There is something magical about the combination of butter and soy sauce. I didn’t even make this up – the New York Times agrees with me. It’s kind of an East-West flavor bomb. So when I found a recipe in Heidi Swanson’s Near and Far cookbook featuring butter, soy, and tempeh, I had to try it! Crispy shredded brussels sprouts finish the dish. You can serve it over rice or just eat it up! I prefer the strong flavor of tamari in this dish instead of soy sauce, but you can try it and decide for yourself. Did I mention that this is an extremely quick dish to make? Perfect for your Meatless Monday.
This is so simple that it seems it couldn’t possibly work. My favorite kind of adventure! How could something with only three ingredients taste so good? (Five if you count the pasta and Parmesan.) But it does! Really, you’ve got to try it for yourself. You can’t beat the convenience – in fact, I bet you have all these ingredients in your pantry right now. Or if you don’t, start keeping them on hand and then you can always make a tasty pasta on short notice. Indeed, I made this on a chilly, rainy summer evening, accompanied by a big green salad and a glass of wine, and it was just the thing. Continue reading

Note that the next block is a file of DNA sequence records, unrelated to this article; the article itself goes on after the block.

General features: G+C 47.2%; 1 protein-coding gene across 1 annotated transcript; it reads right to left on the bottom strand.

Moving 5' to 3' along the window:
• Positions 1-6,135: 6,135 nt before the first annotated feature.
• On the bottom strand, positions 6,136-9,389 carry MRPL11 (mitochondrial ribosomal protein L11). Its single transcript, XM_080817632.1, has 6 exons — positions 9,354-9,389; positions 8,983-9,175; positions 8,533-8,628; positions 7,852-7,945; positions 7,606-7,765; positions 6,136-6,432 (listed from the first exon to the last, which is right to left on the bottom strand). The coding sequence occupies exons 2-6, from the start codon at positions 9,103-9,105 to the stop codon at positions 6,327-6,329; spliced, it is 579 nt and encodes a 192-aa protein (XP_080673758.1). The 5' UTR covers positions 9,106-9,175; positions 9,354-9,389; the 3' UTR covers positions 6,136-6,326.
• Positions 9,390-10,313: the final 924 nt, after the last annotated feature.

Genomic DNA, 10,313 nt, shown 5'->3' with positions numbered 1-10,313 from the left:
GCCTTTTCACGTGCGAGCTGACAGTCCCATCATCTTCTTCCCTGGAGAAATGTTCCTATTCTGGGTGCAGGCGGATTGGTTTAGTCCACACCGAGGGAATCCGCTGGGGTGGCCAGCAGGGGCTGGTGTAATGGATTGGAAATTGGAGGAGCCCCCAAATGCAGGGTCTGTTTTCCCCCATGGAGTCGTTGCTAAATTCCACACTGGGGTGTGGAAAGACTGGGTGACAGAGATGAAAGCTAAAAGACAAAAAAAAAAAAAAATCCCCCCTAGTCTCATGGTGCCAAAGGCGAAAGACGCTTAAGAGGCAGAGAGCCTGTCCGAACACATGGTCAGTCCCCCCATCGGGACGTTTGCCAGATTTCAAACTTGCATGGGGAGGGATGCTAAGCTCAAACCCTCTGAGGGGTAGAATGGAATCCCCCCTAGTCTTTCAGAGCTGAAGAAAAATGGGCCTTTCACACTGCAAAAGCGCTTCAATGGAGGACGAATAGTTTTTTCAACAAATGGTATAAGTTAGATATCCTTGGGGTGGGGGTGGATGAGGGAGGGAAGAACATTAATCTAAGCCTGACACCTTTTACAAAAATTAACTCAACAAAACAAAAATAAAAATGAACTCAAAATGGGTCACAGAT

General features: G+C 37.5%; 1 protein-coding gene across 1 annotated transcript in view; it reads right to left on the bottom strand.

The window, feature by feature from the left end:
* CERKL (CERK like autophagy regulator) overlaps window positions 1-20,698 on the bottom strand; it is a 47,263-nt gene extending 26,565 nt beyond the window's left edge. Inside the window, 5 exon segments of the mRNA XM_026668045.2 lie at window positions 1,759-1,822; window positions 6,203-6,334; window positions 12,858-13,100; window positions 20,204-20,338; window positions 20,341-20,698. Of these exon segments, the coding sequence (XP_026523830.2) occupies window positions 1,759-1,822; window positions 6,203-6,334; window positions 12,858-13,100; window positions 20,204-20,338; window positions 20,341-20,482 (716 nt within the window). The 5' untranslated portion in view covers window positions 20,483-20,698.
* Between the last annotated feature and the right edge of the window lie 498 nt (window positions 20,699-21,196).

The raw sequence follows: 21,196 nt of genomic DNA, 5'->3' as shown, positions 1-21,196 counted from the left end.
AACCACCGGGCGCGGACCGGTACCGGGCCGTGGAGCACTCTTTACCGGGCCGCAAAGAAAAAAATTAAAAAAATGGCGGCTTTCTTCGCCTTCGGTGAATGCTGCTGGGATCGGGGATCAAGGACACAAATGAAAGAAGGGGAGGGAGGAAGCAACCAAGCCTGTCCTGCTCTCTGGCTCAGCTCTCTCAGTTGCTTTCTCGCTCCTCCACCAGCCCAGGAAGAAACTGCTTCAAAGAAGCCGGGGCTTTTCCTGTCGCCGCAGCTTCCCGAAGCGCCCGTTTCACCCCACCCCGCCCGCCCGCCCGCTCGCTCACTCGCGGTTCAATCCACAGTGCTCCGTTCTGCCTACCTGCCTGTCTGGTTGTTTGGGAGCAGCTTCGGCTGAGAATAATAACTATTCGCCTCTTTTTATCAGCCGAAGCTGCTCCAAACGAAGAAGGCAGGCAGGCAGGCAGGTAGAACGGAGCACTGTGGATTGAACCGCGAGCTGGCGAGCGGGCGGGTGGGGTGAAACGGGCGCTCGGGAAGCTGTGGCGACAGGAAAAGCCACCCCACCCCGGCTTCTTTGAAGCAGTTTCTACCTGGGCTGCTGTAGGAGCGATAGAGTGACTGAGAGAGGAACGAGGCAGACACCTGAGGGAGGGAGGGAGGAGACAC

Shall we dine at Oceana tonight? Or maybe instead we could make a lovely shrimp scampi from School of Fish, the new cookbook by Oceana’s executive chef, Ben Pollinger. Garlic, white wine, oregano, and a touch of butter make it sooo delicious. And even though it sounds fancy, it’s easy to replicate at home. Serve it with some warm, crusty bread or fluffy couscous to take advantage of the scampi sauce, and a big green salad. And since you’ve got the white wine open already, why not enjoy the rest with dinner? That’s what I call the good life! Continue reading
Ginger, soy sauce, and a touch of butter make an irresistible Japanese-influenced East-West broth for these mussels. The original recipe was for clams, but I haven’t quite gotten the hang of cleaning those yet, so I substituted mussels since I know what to do with those (and so will you, read on!). Also, did I mention that mussels are one of the most sustainable types of seafood? Yay for mussels! Continue reading